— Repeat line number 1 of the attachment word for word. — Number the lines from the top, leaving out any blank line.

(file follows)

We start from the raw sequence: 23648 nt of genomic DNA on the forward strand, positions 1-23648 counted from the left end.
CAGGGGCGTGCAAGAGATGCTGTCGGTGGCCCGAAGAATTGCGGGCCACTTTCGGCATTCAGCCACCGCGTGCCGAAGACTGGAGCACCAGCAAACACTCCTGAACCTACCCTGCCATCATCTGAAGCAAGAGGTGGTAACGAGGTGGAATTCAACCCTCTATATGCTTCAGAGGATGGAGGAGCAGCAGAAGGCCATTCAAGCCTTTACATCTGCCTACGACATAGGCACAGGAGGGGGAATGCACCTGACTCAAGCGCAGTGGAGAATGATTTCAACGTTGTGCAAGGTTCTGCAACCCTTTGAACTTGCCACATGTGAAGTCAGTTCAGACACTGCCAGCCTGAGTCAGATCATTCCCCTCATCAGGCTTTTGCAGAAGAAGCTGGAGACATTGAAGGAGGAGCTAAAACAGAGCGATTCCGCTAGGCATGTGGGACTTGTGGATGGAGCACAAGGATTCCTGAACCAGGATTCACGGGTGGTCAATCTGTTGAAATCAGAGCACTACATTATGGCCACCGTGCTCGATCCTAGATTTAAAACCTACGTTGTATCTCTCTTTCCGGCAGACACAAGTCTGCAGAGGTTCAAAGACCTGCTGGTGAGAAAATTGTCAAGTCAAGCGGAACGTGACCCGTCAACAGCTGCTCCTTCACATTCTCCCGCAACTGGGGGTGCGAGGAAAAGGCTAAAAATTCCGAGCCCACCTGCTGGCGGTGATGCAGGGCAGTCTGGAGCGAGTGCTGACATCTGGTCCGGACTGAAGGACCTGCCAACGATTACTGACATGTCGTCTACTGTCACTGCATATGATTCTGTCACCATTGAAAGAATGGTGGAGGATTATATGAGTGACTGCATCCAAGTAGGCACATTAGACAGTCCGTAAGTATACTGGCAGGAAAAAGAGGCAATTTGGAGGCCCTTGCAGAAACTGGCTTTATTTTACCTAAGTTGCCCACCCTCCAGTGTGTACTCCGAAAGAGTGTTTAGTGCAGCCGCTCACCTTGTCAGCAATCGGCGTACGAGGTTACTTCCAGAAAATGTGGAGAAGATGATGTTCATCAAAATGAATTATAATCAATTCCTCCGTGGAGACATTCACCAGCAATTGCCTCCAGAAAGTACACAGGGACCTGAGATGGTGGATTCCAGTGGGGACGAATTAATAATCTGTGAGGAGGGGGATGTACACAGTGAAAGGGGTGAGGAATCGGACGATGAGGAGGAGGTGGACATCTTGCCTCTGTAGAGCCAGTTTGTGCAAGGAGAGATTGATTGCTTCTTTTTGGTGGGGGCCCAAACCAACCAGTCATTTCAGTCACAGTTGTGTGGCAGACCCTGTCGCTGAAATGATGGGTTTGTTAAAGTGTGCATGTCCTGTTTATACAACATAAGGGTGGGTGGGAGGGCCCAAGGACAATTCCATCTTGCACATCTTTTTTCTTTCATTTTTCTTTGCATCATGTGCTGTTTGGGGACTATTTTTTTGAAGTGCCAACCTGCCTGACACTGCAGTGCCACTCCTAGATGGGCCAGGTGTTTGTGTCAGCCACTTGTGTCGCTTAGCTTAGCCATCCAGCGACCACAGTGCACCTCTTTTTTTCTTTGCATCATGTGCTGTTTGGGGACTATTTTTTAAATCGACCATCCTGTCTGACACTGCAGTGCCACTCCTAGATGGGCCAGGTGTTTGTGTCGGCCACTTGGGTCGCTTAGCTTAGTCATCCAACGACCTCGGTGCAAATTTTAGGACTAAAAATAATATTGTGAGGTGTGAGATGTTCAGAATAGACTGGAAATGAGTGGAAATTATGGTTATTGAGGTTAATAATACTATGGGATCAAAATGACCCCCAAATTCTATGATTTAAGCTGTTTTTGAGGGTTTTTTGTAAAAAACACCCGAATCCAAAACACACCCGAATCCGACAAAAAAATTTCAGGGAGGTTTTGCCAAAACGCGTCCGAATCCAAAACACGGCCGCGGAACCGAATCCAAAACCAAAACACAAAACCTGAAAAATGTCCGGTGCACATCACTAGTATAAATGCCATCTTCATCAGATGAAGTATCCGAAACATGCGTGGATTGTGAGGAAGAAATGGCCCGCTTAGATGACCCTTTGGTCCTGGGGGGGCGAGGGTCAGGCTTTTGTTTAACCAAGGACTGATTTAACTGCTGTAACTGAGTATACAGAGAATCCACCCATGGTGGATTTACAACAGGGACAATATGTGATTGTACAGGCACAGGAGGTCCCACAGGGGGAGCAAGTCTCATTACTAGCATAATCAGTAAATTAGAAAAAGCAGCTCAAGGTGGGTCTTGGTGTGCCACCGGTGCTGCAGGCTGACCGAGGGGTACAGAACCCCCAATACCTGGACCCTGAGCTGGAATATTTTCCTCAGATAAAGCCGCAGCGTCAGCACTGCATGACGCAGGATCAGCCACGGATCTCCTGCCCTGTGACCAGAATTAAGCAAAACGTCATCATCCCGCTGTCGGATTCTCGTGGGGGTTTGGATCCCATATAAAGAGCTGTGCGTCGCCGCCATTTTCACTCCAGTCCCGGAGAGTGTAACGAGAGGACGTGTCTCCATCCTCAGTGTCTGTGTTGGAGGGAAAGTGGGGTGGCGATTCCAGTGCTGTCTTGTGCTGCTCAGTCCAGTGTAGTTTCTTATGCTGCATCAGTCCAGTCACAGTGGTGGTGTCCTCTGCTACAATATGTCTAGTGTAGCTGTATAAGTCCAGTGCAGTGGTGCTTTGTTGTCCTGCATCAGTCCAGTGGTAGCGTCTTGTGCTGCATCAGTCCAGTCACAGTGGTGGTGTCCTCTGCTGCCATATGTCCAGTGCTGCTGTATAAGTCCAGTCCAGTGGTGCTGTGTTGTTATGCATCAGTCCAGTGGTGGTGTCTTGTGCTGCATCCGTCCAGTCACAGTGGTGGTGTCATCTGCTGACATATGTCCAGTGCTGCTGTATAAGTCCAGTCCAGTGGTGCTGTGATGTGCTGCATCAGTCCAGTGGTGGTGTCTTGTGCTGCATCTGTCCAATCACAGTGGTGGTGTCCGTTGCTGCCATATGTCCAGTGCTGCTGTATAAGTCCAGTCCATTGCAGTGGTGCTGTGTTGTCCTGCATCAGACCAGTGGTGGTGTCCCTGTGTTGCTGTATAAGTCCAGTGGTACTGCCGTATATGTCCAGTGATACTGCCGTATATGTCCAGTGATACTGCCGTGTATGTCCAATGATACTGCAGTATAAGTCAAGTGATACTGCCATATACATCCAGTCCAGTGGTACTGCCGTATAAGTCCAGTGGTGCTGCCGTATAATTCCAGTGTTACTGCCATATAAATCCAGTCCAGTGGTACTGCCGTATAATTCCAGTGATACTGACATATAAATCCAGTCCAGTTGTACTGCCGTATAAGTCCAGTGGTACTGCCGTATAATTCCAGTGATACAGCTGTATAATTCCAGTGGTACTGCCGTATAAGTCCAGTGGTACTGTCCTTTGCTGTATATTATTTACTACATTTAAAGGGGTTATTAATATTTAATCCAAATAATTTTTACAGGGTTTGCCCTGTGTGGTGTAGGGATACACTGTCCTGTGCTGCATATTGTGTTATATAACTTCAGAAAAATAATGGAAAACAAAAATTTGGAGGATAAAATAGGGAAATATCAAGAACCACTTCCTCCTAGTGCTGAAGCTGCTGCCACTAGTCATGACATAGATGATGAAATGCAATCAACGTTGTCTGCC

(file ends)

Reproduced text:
We start from the raw sequence: 23648 nt of genomic DNA on the forward strand, positions 1-23648 counted from the left end.